Finally, what about Bitcoin? There are two sources I’d like to draw on regarding this.
First of all, let us look at Aite Group’s report in December 2014. This, controversially for some, came up with an interesting hypothesis. Bitcoin, as we know it now, might not exist in the future but could evolve and provide the platform for new laws and forms for cryptofinance within the financial services industry. The ‘Napster-came-before-Apple-and-Amazon-and-Google’ comparison might be something we look back on in a few years time.
Secondly, Juniper Research has published a report on The Future of Cryptocurrency. Whether bitcoin or other current forms of cryptocurrencies exist in 5 to 10 years time, Juniper predicts that although crypto-transaction volume is likely to increase in 2015, value should decrease 58% throughout this year to approximately $30 billion. It believes that despite the drop in bitcoin values, it is a great tool that can be used to improve the payments ecosystem.
Taking the Aite Group and Juniper Research reports / predictions together, it all makes sense. Crypto-currency transactions are in their infancy. With sensible regulation, sound storage and custodian services of cryptocurrencies, enhanced fraud protection and education, 2015 might just be the start of something really exciting.
Both the predictions above and those covered in my last post will drive the need for advice from the industry analyst community. There is so much change happening in fintech and a huge need to incorporate new things with old, creaking legacy systems, CIOs will have to prioritise with care.
What’s on the horizon for retail banking, risk and FX? Our man Eria Odhuba, analyst relations lead puts together a digest of analyst insight on fintech trends in 2015.
Part one of two posts as there is much to cover, this one looks at retail banking, risk and FX. I’ve decided to start by pointing to a number of articles that I feel provide a really good overview of the predictions within specific sectors of financial services for 2015, to which industry analysts have wholly or partially contributed.Traditionally, this time of year means predictions – when wise industry analysts predict the key IT trends for the next 12 months or so. Kudos to analysts willing to stick their heads out! So, at the CommsCrowd we thought it might be helpful to summarise analyst predictions for 2015, specifically, the financial services technology industry – one of our sweet spots.
Caveat – some analyst firms still have predictions webinars coming up so maybe I jumped the gun a bit (e.g. Celent). However, if you know of other predictions that should be read, please feel free to share these. I definitely don’t claim to have scanned all the key predictions out there – so share away.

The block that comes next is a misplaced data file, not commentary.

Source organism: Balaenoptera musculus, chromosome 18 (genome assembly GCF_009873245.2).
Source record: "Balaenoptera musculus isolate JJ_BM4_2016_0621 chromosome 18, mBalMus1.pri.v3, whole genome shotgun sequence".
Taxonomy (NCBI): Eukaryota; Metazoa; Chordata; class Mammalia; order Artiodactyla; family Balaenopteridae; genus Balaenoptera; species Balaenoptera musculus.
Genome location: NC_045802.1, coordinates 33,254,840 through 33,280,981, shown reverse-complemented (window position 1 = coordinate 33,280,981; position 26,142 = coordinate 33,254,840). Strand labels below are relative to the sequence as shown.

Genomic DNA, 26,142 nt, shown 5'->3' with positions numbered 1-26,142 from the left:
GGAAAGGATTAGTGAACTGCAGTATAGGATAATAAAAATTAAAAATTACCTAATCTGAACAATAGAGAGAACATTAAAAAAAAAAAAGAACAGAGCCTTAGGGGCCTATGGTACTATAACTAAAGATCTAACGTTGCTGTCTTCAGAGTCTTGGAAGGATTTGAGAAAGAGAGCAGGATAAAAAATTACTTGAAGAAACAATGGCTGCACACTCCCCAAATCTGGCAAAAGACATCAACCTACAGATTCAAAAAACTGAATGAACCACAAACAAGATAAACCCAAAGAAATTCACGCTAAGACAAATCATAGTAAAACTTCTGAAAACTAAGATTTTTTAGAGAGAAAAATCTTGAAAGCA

The digitisation and disruption of retail bankingThe first article, if you have not seen it already, is a whopper! Top 10 Retail Banking Trends and Predictions for 2015, The Financial Brand:
- Using Customer Analytics to Drive Contextual Experiences
- Expedited Deployment of Digital Delivery
- Mobile-First Design
- Increasing Digital and Social Selling
- Mass Market Acceptance of Mobile Payments
- Focus on Security and Authentication
- Industry Consolidation
- Enhanced Customer Incentivization
- Investment in Innovation, Incubation and Uncommon Alliances
- Increased Impact of Digital Disruptors
So what caught my eye? Apart from specific analyst comments, it is the massive interest in, and inter-linking of, digital, personalisation and mobile. I imagine we’ll see lots of waves being made as banks fight to win/keep customers and look to make their multi-channel experiences seamless, enjoyable and secure.
Oh, and Apple Pay. Trust them to put a spanner in the works!! Ovum is just one of many analyst firms that have a view on how this will change the payments landscape.
Align that spine
But, every now and then someone highlights the ‘old world’ stuff that needs to be sorted out. Check out Four big bank tech trends for 2015 by Chris Skinner. Good old core banking systems renewal is, reluctantly, hanging in there as a major target for investment against ‘newer world’ entries like cloud, analytics and incubators. Banks have to get their spines in order and renewing core systems is a nasty job (probably why CEOs don’t like doing it).
Invest in risk or risk failed investments If you like going deep, deep, deep undercover in the risk world, IDC Financial Insights’s Worldwide Risk Management 2015 Predictions is a good bet. What do they say?1. Risk data aggregation, analytics and reporting consumes 75% the CRO agenda in 2015.
2. Led in part by big data solutions, fraud and financial crimes analytics will set global financial institutions back US$2.8 billion for software and services by 2016.
3. 30% of top compliance functions introduce a technological means, business processes, and metrics to manage and minimize conduct failures.
4. Institutions increase investments in risk culture through enterprise education by more than 15% in 2015
5. Industry clouds disrupt legacy risk operations and contribute to 10% reduction in KYC and other compliance costs by 2016.
6. Virtually all CROs will be engaged in credit risk modernization initiatives through 2016
7. By 2016, threat intelligence security services market will growth at 20% CAGR, with consulting services leading the growth.